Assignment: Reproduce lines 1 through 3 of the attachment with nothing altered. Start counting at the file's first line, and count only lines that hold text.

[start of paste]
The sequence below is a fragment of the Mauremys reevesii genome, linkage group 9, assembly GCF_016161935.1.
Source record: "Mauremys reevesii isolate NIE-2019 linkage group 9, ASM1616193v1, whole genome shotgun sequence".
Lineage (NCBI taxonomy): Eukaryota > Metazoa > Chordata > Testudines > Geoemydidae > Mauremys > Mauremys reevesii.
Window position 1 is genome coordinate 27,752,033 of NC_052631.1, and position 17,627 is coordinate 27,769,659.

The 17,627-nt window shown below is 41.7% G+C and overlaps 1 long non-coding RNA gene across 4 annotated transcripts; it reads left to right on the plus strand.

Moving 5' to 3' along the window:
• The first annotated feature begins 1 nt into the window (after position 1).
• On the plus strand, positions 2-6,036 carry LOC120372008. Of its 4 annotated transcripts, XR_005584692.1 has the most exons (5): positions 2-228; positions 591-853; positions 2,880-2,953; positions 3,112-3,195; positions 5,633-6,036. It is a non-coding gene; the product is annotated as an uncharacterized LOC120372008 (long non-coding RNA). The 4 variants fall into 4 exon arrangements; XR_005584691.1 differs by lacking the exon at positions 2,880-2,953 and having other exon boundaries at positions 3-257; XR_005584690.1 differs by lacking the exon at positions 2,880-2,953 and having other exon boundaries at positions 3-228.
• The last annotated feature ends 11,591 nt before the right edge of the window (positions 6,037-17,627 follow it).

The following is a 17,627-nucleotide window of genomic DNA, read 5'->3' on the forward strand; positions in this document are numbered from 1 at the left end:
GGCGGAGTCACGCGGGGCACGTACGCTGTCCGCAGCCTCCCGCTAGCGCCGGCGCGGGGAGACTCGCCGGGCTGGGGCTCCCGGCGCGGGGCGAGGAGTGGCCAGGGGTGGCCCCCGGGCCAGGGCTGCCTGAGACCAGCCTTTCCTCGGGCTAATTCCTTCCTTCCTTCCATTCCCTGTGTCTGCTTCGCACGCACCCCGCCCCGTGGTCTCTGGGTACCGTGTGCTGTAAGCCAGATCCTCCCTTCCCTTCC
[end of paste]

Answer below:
The sequence below is a fragment of the Mauremys reevesii genome, linkage group 9, assembly GCF_016161935.1.
Source record: "Mauremys reevesii isolate NIE-2019 linkage group 9, ASM1616193v1, whole genome shotgun sequence".
Lineage (NCBI taxonomy): Eukaryota > Metazoa > Chordata > Testudines > Geoemydidae > Mauremys > Mauremys reevesii.